Who is Responsible for the Hermit’s Peak Wildfire?
The prescribed burn ignited on April 6 by the U.S. Forest Service quickly grew out of control and instead became the very thing the U.S. Forest Service aimed to prevent: a devastating and horrific wildfire, robbing thousands of their homes and property. A U.S. Forest Service District Ranger publicly announced on April 11 that the prescribed burn it started was the cause of the Hermit’s Peak Wildfire. “We take full responsibility,” he said. State and local leaders have called upon the U.S. Forest Service to suspend prescribed burns – particularly in the wake of the devastating Hermit’s Peak wildfire. “There will be no prescribed burning in New Mexico. That’s been made very clear to our partners,” New Mexico Gov. Michelle Lujan Grisham stated earlier this month. “We’re done.”
The governor also declared the U.S. Forest Service negligent for moving forward with the prescribed burn given the weather conditions in the area. New Mexico State Forestry spokesperson Wendy Rogers said the U.S. Forest Service did not provide a copy of the burn plan to the state agency. A spokesperson for San Miguel County, which is where the burn took place, also said the county did not receive a burn plan in advance.
Though trying to walk back its earlier acceptance of “full responsibility,” and still refusing to release its burn plan, the U.S. Forest Service is at least listening to demands that it suspend its burning activities. On May 20, Forest Service Chief Randy Moore announced a pause of prescribed fire operations on National Forest System lands, stating they will “conduct a 90-day review of protocols, decision support tools, and practices ahead of planned operations this fall.” Unfortunately, this review is coming too late for the several thousand people forced to flee and the hundreds of thousands of acres left still burning.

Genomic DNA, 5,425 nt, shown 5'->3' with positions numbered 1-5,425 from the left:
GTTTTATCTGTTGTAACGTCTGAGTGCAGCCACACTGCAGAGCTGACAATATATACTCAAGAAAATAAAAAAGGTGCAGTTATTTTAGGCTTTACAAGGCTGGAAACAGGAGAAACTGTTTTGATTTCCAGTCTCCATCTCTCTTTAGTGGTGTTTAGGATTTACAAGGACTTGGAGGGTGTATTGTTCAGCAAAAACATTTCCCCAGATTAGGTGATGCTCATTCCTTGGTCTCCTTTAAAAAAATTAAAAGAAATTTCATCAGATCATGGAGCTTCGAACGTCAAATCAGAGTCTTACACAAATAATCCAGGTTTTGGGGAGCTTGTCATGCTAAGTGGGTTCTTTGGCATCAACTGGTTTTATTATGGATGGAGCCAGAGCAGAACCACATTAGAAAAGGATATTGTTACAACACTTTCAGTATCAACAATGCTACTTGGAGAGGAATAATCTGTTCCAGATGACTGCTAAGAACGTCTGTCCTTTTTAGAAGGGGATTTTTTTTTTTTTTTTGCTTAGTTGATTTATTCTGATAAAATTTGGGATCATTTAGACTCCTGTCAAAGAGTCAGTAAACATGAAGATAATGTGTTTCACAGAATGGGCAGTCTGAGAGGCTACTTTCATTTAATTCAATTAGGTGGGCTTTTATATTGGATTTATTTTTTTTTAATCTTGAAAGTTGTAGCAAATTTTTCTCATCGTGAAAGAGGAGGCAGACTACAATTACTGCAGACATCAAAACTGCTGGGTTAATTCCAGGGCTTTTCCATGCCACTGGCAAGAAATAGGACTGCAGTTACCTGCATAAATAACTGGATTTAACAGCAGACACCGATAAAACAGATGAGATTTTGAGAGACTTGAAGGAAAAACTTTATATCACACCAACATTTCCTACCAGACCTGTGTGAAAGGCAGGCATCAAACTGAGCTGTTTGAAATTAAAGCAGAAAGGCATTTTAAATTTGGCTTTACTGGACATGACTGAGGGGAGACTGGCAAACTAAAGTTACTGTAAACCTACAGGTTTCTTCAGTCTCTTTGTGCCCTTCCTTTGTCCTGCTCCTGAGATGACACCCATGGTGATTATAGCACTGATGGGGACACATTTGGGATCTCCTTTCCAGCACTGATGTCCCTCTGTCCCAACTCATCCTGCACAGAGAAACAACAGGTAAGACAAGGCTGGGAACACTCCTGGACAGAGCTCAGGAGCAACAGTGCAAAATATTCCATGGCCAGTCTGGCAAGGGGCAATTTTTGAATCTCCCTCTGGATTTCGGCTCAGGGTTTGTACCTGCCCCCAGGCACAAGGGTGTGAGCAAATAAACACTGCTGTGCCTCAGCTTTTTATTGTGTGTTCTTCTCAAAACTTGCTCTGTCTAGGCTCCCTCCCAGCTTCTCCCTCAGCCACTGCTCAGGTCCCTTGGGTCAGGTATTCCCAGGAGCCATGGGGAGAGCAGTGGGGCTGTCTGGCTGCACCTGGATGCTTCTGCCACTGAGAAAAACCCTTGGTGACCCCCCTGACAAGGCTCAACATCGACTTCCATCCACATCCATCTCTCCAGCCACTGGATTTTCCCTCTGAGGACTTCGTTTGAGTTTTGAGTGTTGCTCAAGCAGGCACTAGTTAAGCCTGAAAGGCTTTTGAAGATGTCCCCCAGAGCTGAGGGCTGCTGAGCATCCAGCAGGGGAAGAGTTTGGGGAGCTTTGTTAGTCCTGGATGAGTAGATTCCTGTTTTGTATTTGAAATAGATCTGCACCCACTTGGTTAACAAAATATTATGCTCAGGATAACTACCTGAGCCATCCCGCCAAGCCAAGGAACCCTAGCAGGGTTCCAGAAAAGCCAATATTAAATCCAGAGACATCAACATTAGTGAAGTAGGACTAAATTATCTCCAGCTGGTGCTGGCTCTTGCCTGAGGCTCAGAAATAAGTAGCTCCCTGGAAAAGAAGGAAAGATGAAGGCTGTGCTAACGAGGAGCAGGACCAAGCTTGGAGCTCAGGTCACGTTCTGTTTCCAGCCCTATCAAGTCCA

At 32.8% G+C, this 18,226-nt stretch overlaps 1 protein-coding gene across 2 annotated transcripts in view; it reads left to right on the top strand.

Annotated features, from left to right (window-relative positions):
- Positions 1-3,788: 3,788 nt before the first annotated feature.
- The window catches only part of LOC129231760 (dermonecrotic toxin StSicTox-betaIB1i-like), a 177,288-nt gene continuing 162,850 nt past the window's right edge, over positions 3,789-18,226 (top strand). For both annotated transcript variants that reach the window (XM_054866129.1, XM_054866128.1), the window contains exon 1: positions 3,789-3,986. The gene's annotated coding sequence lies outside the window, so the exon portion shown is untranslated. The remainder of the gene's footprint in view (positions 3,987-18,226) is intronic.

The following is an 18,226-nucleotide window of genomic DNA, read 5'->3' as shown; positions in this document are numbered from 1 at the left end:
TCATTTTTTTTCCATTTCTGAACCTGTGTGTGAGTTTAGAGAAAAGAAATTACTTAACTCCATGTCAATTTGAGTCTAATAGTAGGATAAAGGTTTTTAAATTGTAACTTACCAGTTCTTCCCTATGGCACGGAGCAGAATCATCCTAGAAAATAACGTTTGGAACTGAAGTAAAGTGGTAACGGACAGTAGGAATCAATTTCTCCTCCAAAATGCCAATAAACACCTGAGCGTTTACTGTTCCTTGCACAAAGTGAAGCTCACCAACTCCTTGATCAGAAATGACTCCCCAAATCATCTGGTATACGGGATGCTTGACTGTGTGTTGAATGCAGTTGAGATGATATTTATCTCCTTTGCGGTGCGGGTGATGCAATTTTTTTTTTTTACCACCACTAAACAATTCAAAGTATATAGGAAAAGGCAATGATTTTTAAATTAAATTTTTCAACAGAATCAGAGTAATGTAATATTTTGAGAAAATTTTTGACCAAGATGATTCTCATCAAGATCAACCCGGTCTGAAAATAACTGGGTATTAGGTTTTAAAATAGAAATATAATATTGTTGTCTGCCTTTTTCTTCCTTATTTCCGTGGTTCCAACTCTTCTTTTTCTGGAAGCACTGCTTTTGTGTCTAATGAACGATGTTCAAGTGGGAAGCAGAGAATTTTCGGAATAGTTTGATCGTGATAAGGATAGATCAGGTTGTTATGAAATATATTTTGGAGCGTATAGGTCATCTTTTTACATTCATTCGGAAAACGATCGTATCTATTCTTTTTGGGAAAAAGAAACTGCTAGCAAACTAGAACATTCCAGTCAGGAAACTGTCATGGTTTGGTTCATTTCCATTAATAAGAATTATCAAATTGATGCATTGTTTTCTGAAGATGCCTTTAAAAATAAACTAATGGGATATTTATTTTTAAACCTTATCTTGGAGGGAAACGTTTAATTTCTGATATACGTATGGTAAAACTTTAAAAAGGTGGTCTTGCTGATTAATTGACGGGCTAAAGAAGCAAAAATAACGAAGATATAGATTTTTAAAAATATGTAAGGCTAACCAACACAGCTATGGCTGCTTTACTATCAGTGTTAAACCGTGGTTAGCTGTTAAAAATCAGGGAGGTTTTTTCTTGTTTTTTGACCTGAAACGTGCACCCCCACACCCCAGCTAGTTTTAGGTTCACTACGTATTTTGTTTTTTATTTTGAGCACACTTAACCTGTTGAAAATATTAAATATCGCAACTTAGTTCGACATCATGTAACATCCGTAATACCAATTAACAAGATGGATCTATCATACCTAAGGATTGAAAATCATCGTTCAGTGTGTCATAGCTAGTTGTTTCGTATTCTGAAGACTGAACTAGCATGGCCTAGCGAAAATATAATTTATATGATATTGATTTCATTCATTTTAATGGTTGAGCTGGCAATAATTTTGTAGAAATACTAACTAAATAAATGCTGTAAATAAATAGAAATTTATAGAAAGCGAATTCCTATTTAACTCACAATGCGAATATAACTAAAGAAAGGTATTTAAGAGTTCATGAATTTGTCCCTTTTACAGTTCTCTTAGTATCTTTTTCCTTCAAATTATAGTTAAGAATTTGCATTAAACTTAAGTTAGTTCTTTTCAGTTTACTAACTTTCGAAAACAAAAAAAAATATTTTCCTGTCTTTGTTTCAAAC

As the Hermit’s Peak wildfire grows, many are recalling the lessons learned from the Cerro Grande Fire, a prescribed burn near Los Alamos, New Mexico in May of 2000. The spring and early summer months bring windy and hazardous conditions that feed any size of the fire. The windy conditions had that blaze growing out of control in no time, burning about 43,000 acres and causing $1 billion in damage in New Mexico. Researchers strongly suggested in the aftermath of the Cerro Grande fire to limit prescribed burns in the Southwest to the very early spring or the late fall and to carefully plan and implement such fires only during safe conditions. It seems as though no one heeded the warning.
Now residents of New Mexico are living through a second prescribed burn nightmare 20 years later, with the total cost of the damage still untold. Property loss can often be more than the value of a home, vehicle, or other property. It can be sentimental and irreplaceable. It can damage land and property for generations, pollute the water, and result in dangerous mudslides. Wildfires can damage the entire economy of a burned area. Tragically, some affected by wildfires lose even more, with wildfires causing catastrophic injuries or even death. Anyone affected by the Hermit’s Peak wildfire or other wildfire caused by a prescribed burn is encouraged to speak to an experienced wildfire lawyer at Lovell, Lovell, Isern & Farabaugh, L.L.P. for a free and confidential consultation. We are actively investigating the Hermit’s Peak wildfire, and monitoring the government’s response. We’re ready to fight to hold those responsible accountable for their actions.